The Jordan Football Association (“JFA”) is the official body governing football in Jordan.
The Jordan Football Association (“JFA”) is the official body governing football in Jordan, and consists of various committees that oversee all football tournaments and activities. Each committee has a specific function, which ensures the smooth running of all football related affairs. One such committee is the Jordan Football Association Disciplinary Committee (the “Disciplinary Committee”).
The Disciplinary Committee
As its name suggests, the Disciplinary Committee is an independent quasi-judicial tribunal, composed of a body of officials responsible for regulating Jordanian football on the playing field, and investigating complaints referred to it in particular. The President and Vice-President must both be lawyers and the committee must also include experts specialized in football. All officials in the Disciplinary Committee work pro bono, and with a great deal of passion. In my role and capacity as President of the Disciplinary Committee, I have seen first-hand the incredible results of the Disciplinary Committee’s efforts, and how this has transformed not just the local teams, but the nature of Jordanian football into one of the most professionally regulated sports in the Middle East.
As an illustration of this point, I will provide the following example. The Disciplinary Committee relies on the Pubic Instructions for the 2015 Season (the “Instructions”), which is modelled after FIFA’s own regulations, in order to guide committee officials in every area relevant to their task. In the heat of the moment, if a player were to breach ethical conduct and act in an unsportsmanlike manner by swearing or spitting at his rival opponent, the Disciplinary Committee official would turn to the Instructions to administer the appropriate penalties. It should be mentioned, however, that the Disciplinary Committee bases its decision on the referee’s reports, after having thoroughly scrutinized them. Furthermore, the penalties do not only concern offending other players; almost anyone, be it the club itself, the referee, club officials, the game audience, and so on may be subjected to penalties.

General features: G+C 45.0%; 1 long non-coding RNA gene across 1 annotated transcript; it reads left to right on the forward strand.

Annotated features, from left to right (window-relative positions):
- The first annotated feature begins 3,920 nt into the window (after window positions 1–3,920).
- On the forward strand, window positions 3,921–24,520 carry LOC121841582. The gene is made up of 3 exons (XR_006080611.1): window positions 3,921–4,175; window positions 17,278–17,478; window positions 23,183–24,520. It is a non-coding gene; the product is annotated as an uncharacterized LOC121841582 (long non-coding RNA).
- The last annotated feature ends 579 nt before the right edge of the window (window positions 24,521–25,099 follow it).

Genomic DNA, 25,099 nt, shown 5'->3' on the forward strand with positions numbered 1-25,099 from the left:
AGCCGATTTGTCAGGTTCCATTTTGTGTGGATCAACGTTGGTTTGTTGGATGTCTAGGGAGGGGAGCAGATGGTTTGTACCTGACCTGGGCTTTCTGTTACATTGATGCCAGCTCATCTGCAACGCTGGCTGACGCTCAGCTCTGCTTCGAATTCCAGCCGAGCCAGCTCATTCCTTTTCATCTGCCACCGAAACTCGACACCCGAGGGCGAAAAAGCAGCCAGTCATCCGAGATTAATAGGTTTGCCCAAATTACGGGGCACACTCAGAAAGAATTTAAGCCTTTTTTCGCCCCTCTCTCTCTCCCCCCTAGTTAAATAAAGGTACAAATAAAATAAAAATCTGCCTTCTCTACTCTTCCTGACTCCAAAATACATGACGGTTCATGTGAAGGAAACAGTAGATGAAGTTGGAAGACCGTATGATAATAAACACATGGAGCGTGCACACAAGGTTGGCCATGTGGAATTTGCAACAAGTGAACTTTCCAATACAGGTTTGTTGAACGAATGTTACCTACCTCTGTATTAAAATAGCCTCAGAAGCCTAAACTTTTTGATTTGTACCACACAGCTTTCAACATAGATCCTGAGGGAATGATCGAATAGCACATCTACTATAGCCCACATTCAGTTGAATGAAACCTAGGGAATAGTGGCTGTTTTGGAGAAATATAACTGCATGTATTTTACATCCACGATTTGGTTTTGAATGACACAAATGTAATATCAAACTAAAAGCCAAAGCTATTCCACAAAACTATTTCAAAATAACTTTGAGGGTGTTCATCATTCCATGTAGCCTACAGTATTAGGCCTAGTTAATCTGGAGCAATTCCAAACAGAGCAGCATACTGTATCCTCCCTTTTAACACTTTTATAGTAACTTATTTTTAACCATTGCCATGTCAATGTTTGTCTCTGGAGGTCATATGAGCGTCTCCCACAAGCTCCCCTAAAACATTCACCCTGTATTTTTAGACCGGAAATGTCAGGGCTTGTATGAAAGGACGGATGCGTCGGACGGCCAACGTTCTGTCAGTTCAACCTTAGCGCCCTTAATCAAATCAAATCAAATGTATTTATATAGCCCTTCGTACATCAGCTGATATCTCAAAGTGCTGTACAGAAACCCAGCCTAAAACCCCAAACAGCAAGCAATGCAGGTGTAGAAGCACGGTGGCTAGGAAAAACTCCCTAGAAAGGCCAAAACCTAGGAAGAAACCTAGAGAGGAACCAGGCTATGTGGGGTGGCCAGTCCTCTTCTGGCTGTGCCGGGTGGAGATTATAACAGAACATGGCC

It is thus in such a manner that the Disciplinary Committee helped form the bedrock of Jordanian professionalism.
CAS – Court of Arbitration for Sport
Although the work undertaken by the Disciplinary Committee was an important and formative milestone in establishing professionalism in Jordanian football, it is clear that the journey is not over yet and there is still a long way to go. The next phase involves creating an official body specialized in dealing with all forms of judicial disputes related to football, which will essentially be an arbitration court modelled after the Court of Arbitration for Sport (“CAS”). Whilst the headquarters of CAS are located in Switzerland, its courts are located in New York, Sydney, Lausanne, and more recently Abu Dhabi, with temporary courts set up in current Olympic host cities.
CAS is an institution independent of any sports organization, which provides for services in order to facilitate the settlement of sports-related disputes through arbitration or mediation by means of procedural rules adapted to the specific needs of the sports world. The kinds of disputes and conflicts referred to CAS are wide-ranging and not simply restricted to disciplinary problems: they include sponsorship disputes, the eligibility of a particular athlete in accordance with a sport’s constitution, as well as the resolution of disagreements concerning competition results. It should be noted that we are currently in the process of researching CAS, and looking into the possibility of using it as a foundation for establishing a similar court in Jordan. Such a task is not inconceivable, given that we have a joint committee already set up between the members of the JFA and the Olympic Committee.